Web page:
Lithium, the prototypic mood stabilizer, was recently demonstrated to enhance autophagy in cells. Recent hypotheses regarding the source of therapeutic effects of lithium as well as other mood stabilizers and antidepressants suggest that they may stem from increased neuroprotection, cellular plasticity and resilience. Hence it is clearly a possibility that enhanced autophagy may be involved in the therapeutic action by contributing to increased cellular resilience. A well-documented mechanism to induce autophagy is by inhibition of mTOR, a negative modulator of autophagy and rapamycin (sirolimus) is a commonly used inhibitor of mTOR. Accordingly, the present study was designed to evaluate the effects of rapamycin in animal models of antidepressant activity. A dose-response experiment in the mice forced swim test was performed and followed by additional testing of mice and rats in an open field, the forced swim test and the tail suspension test. Results show that sub-chronic, but not acute, administration of rapamycin doses of 10 mg/kg and above, have an antidepressant-like effect in both mice and rats and in both the forced swim and the tail suspension tests with no effects on the amount or distribution of activity in the open field. Whereas it is tempting to conclude that the antidepressant-like effects are related to mTOR inhibition, they may also be the consequences of interactions with other intracellular pathways. Additional studies are now planned to further explore the behavioral range of rapamycin's effects as well as the biological mechanisms underlying these effects.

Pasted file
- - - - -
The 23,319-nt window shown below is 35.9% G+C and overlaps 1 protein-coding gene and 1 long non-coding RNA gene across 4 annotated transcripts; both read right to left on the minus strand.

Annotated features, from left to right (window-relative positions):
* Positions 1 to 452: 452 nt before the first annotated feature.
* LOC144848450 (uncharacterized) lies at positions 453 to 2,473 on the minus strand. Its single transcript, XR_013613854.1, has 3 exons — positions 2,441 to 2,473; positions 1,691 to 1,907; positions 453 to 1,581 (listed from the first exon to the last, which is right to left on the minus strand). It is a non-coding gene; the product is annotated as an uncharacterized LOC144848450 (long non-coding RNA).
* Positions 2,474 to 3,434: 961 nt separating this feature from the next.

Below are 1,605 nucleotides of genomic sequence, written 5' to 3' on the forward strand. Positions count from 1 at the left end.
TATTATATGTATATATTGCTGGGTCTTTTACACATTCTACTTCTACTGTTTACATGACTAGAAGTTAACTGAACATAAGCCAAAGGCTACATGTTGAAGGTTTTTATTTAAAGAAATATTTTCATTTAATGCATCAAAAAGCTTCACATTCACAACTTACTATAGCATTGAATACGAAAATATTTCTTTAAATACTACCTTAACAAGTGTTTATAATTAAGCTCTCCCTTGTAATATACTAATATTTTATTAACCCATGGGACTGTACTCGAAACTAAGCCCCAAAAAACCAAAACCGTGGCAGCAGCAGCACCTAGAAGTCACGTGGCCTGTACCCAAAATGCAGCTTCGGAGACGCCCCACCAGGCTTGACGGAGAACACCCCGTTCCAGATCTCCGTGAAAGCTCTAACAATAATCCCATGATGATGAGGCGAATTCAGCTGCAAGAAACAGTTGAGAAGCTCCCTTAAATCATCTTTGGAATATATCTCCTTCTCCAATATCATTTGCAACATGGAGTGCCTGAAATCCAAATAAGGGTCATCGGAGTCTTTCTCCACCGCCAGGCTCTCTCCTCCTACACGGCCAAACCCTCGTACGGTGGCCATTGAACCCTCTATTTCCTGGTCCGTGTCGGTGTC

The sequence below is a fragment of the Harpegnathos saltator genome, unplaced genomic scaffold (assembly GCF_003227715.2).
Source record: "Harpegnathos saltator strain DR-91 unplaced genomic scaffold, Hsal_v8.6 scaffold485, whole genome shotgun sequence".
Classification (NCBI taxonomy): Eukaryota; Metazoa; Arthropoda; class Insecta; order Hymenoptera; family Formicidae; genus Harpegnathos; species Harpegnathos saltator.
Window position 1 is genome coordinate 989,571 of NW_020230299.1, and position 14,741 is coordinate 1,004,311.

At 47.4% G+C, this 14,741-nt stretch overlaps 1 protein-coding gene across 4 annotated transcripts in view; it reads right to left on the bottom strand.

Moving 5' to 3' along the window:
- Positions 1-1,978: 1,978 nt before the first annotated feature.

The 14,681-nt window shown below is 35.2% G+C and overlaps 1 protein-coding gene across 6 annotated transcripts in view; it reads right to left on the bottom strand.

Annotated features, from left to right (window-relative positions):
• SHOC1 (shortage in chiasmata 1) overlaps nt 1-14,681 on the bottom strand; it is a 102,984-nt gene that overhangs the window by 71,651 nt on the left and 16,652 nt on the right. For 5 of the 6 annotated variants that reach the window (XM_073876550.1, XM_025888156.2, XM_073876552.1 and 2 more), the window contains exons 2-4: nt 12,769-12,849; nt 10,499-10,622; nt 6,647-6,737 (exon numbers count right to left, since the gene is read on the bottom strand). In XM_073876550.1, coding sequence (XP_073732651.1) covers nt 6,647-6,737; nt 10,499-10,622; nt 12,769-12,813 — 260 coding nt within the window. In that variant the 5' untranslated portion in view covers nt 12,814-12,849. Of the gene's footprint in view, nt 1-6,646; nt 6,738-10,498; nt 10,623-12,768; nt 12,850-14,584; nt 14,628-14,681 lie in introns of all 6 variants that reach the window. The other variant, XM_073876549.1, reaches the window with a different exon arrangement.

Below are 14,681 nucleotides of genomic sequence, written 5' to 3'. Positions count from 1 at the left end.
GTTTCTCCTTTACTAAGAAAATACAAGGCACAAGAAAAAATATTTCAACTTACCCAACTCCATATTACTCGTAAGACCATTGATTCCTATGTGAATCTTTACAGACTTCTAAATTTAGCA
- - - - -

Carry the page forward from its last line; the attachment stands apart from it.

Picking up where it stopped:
|Number of pages||5|
|Journal||Brain Research Bulletin|
|State||Published - 30 Jul 2008|
- Affective disorders
- Animal models
- Forced swim test
- Tail suspension test